If investors were expecting a quiet week ahead of the December 16 Federal Open Market Committee (FOMC) interest rate decision, […]
The ECB proposed several measures to support the eurozone economy and bring inflation closer to its target at the 3 December meeting.
The October FOMC minutes seem to suggest a higher level of confidence to start policy normalisation in December, despite certain earlier data weaknesses.
CPI prints for Germany, the UK and the US have all told a similar story: headline inflation is neutral to falling, while core inflation is rising modestly.
Investors in Asian bonds look set to benefit from the significant progress made in Asian economies, and more specifically bond market growth.
Anxiously watched by markets, the decision was taken by the Fed not to hike rates at the September FOMC meeting, despite recent economic improvements.
The low inflation environment looks set to stay as the ECB targets the ambitious goal of maintaining rates below but as close to 2% as possible.
Difficulties in China have intensified the sell-off in emerging market equities, leading to volatility and even stronger currencies depreciating quickly.
Much like in America, the Canadian GDP slowed in the first quarter of 2015, yet several factors make the developments in Canada more worrisome.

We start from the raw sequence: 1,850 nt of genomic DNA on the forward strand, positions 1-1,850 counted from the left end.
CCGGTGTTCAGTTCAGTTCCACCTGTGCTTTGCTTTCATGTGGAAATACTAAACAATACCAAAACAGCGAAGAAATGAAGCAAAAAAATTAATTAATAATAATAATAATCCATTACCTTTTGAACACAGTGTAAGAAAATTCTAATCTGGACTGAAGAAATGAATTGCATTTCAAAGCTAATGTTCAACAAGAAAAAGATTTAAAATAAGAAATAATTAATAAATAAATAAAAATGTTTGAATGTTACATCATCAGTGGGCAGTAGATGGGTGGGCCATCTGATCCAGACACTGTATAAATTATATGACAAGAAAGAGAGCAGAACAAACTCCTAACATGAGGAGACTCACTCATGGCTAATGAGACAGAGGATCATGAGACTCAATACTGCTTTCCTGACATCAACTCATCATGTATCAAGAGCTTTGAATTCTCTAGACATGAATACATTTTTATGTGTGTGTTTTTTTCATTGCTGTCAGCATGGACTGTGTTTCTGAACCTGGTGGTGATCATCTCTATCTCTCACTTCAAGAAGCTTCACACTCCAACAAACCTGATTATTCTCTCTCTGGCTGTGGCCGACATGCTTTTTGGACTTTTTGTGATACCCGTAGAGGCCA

Since ECB president, Draghi’s ‘bumble bee’ speech, we have seen the return of volatility and can expect a tightening of ECB committment to the euro.
Having updated our investment outlook for the second half, we are now neutral on equities, long on high-yield corporate bonds and short the euro.
As monetary policies and and margin trading concerns fade, investors should be reassured that China A-shares look to continue their steady surge forward.
European small-cap equities look best placed to benefit from the real signs of recovery, with small- and large-caps in the US now seeming less compelling.
After the MSCI’s Market Classification Review, China A-shares are expected to be included in its global indices once some key issues have been resolved.
The ECB’s bond purchases could lead to a scarity of government bonds. Sovereign issuance in the eurozone was strong early this year but it will shrink.
Spring is here. Equity markets are soaring, the euro is falling. It would appear that the European Central Bank (ECB) […]
The efficient market hypothesis (EMH), which posits that market prices fully reflect all available information, has inspired a lot of […]
The ECB has, for the first time, published an account of a monetary policy meeting held by its governing council. In so doing the ECB joins the ranks of other leading central banks and provides greater transparency on the factors affecting its decision making.